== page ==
mirtazapine, Remeron, Soltab (cont.)
Omudhome Ogbru, PharmD
Omudhome Ogbru, PharmD
Dr. Ogbru received his Doctorate in Pharmacy from the University of the Pacific School of Pharmacy in 1995. He completed a Pharmacy Practice Residency at the University of Arizona/University Medical Center in 1996. He was a Professor of Pharmacy Practice and a Regional Clerkship Coordinator for the University of the Pacific School of Pharmacy from 1996-99.
Medical and Pharmacy Editor:
Mirtazapine should not be used with monoamine oxidase (MAO) inhibiting drugs such as phenelzine (Nardil), procarbazine (Matulane), selegiline (Eldepryl), or tranylcypromine (Parnate). High fever, convulsions, and even death can occur from such combinations. Therefore, an interval of 14 days is recommended between stopping MAO inhibitor therapy and starting mirtazapine, and vice versa. Similar reactions may occur if mirtazapine is combined with other drugs that increase serotonin activity in the brain. Such drugs to avoid include tryptophan, sumatriptan (Imitrex), linezolid (Zyvox), fluoxetine (Prozac), venlafaxine (Effexor), lithium (Eskalith, Lithobid), tramadol (Ultram), and St. John's wort.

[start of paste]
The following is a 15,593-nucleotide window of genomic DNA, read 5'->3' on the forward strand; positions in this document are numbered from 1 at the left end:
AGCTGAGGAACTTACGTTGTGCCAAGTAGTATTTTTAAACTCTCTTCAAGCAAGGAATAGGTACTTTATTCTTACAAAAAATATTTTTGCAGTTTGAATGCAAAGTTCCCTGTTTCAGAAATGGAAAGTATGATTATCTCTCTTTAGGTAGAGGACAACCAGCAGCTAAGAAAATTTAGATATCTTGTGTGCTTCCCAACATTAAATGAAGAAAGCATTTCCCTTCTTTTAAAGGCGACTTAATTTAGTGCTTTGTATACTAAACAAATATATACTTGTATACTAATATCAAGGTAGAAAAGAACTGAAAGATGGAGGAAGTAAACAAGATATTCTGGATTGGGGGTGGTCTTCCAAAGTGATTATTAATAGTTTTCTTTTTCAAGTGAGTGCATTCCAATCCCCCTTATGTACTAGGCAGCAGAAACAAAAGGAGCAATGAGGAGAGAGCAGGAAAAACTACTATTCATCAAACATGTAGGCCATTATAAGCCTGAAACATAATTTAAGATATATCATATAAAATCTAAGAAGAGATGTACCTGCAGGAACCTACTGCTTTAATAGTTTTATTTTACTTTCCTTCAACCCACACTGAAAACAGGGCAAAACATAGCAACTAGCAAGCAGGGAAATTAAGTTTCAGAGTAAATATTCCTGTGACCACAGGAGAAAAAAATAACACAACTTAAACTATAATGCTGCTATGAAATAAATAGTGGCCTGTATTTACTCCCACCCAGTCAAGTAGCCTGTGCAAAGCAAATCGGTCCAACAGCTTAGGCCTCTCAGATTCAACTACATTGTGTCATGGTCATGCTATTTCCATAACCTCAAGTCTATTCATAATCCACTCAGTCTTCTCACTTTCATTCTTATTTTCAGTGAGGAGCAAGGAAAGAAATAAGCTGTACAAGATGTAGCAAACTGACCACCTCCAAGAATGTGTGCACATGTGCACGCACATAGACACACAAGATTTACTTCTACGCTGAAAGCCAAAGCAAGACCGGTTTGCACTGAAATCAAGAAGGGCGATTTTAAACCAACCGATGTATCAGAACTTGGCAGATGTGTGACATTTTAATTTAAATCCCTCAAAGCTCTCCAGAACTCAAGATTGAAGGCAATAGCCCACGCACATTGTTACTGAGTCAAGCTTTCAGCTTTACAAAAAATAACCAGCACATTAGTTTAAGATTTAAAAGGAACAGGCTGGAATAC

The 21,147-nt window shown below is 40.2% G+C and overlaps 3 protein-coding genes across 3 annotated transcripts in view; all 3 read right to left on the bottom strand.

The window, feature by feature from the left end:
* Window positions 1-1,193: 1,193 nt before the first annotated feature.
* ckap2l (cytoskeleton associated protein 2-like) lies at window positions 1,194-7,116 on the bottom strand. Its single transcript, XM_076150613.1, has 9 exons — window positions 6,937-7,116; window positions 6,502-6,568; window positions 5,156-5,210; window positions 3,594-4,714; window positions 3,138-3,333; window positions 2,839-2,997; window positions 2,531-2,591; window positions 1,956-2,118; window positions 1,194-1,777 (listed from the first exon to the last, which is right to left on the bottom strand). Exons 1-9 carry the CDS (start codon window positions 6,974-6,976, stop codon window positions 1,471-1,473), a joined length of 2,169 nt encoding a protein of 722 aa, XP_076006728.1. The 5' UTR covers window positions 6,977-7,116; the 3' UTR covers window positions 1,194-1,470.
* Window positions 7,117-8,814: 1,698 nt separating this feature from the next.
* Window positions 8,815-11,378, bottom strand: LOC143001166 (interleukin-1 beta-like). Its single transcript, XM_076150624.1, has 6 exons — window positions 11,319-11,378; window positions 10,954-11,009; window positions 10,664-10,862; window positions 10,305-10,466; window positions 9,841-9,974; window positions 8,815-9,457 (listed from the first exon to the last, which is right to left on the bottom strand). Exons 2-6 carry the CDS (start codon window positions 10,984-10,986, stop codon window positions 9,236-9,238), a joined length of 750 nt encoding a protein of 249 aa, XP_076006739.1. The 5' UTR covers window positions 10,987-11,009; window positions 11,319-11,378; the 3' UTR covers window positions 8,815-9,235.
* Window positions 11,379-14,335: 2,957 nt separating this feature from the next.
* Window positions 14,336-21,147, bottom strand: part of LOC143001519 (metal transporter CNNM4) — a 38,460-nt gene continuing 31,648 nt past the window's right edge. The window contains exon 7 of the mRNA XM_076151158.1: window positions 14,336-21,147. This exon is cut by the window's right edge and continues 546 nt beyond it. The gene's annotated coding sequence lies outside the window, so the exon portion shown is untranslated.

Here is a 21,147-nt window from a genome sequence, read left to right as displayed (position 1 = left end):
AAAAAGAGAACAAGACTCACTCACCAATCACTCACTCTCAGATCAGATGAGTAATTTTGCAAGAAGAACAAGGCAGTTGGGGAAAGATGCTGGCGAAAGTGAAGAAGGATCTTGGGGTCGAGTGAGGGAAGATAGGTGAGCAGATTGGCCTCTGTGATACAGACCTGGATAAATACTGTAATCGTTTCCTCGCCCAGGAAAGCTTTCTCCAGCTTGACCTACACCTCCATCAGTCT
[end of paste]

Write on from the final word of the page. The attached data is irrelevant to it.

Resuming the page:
PREGNANCY: There are no adequate studies of mirtazapine in pregnant women. Thus, physicians must balance potential benefits against potential risks when considering mirtazapine therapy in pregnant women.
NURSING MOTHERS: It is not known if mirtazapine is secreted in breast milk.
SIDE EFFECTS: Common side effects of mirtazapine include drowsiness, dry mouth, weight gain, increased appetite, increased cholesterol and triglycerides, dizziness, constipation, confusion, and abnormal dreams. Serious side effects include seizures, abnormal heart beats, low blood pressure upon standing (orthostatic hypotension), manic episodes, and decreased blood cells.
If antidepressants are discontinued abruptly, withdrawal symptoms such as dizziness, headache, nausea, and changes in mood may occur. Such symptoms may occur when even a few doses of antidepressant are missed. Therefore, it is recommended that the dose of antidepressant be reduced gradually when therapy is discontinued.
Antidepressants may increase the risk of suicide in children and adolescents. There are concerns that antidepressants may also induce suicide in adults. Patients with major depression may experience worsening of depression or suicidal thoughts regardless of whether or not they are treated. Therefore, patients started on antidepressants should be closely observed for signs of worsening depression, suicidal thinking or changes in behavior.
Last Editorial Review: 12/8/2010
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